Then, compare the amount of ounces it would take at today's prices to purchase the average house, car, etc.  The amount should be about the same in most cases.  It's a pretty interesting illustration of paper money inflation.  There are some periods of disconnect, but the overall trend is accurate.  With the amount of digital/paper currency being created, do you see that trend continuing?
 
I know gold doesn't pay a dividend, goes sideways for 20 years at a time, and I can read the same ICA chart we all used to have up behind us on the wall before we took it down and didn't put the new one up.  Point is, it's been an historically good store of value.
 
Which would get you more fired up - finding a box with 1000 pre-1933 $20 gold coins in Granny's attic, or a box of shares of RCA/GM/GE of the same period value?  I don't even know what the shares would be worth, but my gut reaction is that all of us would stop breathing for a long time digging through the coins, while the first thought when we saw the certificates would be, "This is going to be a tax nightmare..."
 I've read that an ounce of gold today would buy a fine men's suit. A hundred years ago, an ounce of gold would buy .... a fine men's suit. As far as the shares, go, the ICA guide has an interesting box that shows the value of the ICA as a whole over the past 50 years vs. the value of individual blue chip stocks and in almost every case, the individual stocks have underperformed the ICA (or the index, if you want to compare it that way.)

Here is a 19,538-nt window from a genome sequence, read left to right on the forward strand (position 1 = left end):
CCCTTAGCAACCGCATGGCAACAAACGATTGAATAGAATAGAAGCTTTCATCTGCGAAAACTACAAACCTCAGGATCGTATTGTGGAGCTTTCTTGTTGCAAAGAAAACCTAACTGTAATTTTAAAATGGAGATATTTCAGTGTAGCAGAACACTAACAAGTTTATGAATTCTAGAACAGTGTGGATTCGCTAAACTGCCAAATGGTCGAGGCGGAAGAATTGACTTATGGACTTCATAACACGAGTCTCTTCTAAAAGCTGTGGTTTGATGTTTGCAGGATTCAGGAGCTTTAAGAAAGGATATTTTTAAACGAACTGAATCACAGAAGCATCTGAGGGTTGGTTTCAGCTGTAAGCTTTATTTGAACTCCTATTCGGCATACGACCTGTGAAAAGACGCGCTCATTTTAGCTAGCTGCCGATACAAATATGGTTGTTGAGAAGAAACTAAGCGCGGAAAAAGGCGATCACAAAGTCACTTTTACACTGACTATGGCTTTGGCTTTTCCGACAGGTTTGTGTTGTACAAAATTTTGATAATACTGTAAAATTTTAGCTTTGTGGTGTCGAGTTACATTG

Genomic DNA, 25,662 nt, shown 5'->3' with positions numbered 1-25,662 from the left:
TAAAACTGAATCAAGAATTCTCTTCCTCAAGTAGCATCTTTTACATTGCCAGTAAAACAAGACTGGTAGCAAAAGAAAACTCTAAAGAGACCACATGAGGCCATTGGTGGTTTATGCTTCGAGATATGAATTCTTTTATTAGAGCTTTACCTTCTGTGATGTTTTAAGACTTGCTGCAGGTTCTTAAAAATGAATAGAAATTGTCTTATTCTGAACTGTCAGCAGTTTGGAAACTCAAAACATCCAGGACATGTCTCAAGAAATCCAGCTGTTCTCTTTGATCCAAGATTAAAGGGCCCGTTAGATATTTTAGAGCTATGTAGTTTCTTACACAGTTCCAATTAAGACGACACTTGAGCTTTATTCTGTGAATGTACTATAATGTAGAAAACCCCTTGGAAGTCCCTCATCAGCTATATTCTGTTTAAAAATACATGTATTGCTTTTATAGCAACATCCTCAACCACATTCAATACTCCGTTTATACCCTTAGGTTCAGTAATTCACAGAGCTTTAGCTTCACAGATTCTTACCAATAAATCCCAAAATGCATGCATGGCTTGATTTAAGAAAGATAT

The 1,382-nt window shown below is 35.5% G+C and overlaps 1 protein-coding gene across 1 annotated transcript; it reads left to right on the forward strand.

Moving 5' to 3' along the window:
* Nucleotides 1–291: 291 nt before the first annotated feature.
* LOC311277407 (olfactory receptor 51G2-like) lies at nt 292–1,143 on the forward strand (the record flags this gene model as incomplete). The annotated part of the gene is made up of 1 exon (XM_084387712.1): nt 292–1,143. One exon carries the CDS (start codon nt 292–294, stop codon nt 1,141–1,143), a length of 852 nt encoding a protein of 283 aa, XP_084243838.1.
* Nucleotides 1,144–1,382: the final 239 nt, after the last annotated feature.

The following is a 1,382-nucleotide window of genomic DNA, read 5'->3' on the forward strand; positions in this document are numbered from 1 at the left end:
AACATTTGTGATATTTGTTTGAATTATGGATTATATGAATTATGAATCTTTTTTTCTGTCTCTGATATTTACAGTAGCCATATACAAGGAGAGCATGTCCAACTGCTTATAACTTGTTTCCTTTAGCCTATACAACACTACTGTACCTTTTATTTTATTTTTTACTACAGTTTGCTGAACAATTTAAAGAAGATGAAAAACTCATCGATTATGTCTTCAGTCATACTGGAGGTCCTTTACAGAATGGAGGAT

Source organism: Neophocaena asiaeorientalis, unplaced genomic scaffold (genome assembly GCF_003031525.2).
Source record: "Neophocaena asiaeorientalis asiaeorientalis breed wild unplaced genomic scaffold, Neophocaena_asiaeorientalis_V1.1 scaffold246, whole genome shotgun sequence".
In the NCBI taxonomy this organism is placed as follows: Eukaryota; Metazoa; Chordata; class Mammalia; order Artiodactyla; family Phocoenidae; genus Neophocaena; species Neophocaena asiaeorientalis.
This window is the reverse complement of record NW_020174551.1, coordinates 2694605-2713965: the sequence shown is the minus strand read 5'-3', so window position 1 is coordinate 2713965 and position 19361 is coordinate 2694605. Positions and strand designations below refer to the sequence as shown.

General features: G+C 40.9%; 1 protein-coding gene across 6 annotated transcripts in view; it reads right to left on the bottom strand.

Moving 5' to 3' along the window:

sickowire's picture
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Joined: 2009-03-23

It all depends on when you look, but if you look at the early 70's when gold was $35/ounce the dow was in the  high 600's, gold did far better, not including dividends but who knows.  If you look at the early 80's, the dow and gold were roughly the same.

2wheeledbeemer's picture
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Joined: 2008-10-10

[quote=B24
Are you kidding me?  $20,000 worth of GE shares from pre-1933?  And you would take the coins?  Here's a deal for you.  You give me the equivalent of $20,000 in pre-1933 GE shares, and I will give you $20,000 worth of pre-1933 gold.
 
(shlt I hope I'm right on this!)]